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Experienced housekeeper. I do weekly and monthly cleaning. 

Call 949-899-7770. 12/31

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Patricia House Cleaning, weekly or monthly. Excellent referrals in Leisure World. 562-397-4659 Seal

Beach License LUC0001.12/31

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GRACIAN’S HOUSECLEANING & WINDOWS.

Windows 10% off first cleaning

General housecleaning

Excellent referrals in LW

(562) 307-3861. 

20 years experience.

Seal Beach Business License gra0006. 12/17

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MAGALY’S CLEANING SERVICE

We make your home sparkle! 7 days-call anytime! Complete cleaning. Seal Beach Business License #M0001A. Call 562-505-1613. 01/28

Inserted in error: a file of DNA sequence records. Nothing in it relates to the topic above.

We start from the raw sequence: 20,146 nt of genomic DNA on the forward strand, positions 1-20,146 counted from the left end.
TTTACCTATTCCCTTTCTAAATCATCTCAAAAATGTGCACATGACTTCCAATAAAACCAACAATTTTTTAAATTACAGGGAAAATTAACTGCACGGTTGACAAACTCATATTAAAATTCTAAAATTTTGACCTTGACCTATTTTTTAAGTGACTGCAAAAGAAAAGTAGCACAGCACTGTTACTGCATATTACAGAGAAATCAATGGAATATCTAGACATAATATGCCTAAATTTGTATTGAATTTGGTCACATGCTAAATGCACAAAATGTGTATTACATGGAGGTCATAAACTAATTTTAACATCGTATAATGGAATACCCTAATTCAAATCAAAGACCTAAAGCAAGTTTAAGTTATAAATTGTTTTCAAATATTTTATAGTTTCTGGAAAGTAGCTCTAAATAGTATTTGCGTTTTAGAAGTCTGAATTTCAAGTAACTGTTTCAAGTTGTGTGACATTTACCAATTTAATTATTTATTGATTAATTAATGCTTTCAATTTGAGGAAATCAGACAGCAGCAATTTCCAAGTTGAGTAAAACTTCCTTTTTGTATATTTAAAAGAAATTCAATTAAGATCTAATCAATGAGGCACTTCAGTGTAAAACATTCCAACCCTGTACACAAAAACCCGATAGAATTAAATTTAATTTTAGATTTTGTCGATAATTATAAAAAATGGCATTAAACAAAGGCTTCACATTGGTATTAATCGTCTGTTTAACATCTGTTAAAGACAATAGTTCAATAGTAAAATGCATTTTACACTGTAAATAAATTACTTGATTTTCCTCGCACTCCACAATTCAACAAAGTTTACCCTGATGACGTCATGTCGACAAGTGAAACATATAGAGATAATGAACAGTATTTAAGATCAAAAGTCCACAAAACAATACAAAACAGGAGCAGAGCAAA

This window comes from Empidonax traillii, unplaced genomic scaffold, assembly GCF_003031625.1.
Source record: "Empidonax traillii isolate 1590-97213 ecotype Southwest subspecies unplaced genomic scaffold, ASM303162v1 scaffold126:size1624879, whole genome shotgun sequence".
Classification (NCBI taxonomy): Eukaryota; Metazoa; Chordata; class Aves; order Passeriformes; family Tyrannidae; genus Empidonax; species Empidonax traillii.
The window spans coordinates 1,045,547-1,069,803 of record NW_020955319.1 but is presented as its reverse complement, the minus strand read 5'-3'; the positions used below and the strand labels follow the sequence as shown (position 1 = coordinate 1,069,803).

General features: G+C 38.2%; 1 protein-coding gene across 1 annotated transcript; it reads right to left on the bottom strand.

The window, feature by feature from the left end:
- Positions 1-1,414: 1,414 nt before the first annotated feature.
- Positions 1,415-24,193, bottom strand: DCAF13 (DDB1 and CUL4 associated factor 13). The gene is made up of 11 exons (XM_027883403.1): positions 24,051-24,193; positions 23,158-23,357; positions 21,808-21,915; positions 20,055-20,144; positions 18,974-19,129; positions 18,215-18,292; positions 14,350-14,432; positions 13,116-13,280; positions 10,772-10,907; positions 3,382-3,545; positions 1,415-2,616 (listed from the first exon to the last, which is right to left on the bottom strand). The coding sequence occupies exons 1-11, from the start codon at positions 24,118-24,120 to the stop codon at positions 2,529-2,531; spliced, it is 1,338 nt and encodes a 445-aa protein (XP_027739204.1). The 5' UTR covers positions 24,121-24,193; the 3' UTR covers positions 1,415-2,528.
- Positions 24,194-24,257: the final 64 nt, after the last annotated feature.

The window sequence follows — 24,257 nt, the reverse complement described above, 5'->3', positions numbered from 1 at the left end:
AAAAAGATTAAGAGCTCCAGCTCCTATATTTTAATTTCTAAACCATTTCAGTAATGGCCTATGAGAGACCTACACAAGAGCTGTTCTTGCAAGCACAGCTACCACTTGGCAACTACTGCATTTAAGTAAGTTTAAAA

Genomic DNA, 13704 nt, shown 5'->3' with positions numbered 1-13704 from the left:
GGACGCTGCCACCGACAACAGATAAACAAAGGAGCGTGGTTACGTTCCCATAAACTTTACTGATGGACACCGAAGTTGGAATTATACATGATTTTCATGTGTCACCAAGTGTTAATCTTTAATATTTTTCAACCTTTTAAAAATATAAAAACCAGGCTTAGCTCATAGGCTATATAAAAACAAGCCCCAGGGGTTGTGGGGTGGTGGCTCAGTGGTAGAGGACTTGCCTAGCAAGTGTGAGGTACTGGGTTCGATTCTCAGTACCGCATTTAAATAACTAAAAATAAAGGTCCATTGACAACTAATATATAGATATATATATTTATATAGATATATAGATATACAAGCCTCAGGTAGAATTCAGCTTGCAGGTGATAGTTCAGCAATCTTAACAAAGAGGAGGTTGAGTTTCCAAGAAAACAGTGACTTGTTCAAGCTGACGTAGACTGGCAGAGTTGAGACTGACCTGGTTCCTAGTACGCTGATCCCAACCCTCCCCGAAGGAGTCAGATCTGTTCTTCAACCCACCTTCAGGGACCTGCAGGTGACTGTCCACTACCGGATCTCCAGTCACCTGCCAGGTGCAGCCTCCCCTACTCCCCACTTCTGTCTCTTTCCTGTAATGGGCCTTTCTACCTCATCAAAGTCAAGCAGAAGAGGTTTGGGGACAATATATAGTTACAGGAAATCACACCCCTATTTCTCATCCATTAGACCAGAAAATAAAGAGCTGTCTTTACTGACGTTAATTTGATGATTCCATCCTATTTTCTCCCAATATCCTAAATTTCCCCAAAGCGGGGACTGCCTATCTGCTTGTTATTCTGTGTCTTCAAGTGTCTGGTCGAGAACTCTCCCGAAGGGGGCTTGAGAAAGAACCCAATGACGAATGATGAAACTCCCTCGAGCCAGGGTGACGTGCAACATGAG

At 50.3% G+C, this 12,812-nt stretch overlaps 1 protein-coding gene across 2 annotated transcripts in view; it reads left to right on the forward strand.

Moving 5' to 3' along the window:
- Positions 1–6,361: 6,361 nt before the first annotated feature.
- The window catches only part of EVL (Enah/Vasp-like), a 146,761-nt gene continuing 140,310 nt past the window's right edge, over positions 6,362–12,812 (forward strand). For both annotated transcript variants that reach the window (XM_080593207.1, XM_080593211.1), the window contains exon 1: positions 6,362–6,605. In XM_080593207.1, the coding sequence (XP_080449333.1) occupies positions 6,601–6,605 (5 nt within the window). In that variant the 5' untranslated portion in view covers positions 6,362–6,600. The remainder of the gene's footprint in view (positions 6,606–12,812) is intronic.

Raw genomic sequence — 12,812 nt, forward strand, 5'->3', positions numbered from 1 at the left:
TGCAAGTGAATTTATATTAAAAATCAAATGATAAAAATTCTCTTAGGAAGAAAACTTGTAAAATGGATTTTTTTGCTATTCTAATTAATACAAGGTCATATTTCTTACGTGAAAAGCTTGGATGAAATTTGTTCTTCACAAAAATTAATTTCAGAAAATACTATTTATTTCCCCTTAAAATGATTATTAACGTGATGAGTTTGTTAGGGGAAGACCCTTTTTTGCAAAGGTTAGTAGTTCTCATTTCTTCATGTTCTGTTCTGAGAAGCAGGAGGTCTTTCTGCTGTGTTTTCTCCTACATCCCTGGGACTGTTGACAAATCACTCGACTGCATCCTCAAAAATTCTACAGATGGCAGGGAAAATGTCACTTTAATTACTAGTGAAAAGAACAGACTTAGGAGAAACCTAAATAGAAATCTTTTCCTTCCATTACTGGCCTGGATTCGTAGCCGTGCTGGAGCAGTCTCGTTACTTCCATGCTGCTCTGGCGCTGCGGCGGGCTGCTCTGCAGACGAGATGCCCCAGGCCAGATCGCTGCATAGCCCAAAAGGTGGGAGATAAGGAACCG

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General housekeeping, 30 years of experience. Bi-weekly or monthly. Seal Beach License RAZ0002. Call Gloria 949-371-7425. 01/14/21

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Maria House Cleaning

We’ll make your house look as

nice as possible! 15 years of

experience, We can work with your

schedule. Bi-weekly or monthly.

Deep cleaning.

Call or text 714-496-2885.

Bus. Lic #HER0008. 01/21

House cleaning/Eco-Friendly products. I’ve been working in Leisure World since 2004 and can provide references. 

Lori 949-275-8165. Seal Beach Business License SAG0003. 11/12

COMPUTERS

FRUSTRATED 

(562)755-6199

Everything for your computer (PC or Mac), cell phone, TV, stereo, any electronic device. 

Tina Schaffer. Seal Beach Bus.   

   License #CIP0001 11/12

John’s Computer Services

562-733-9193

Virus removal, Repair, Training,

Software, Wireless, Internet

Security. LW Resident

 SB License FUH0001. 01/21/21

AUTOS WANTED

ANY KIND OF CAR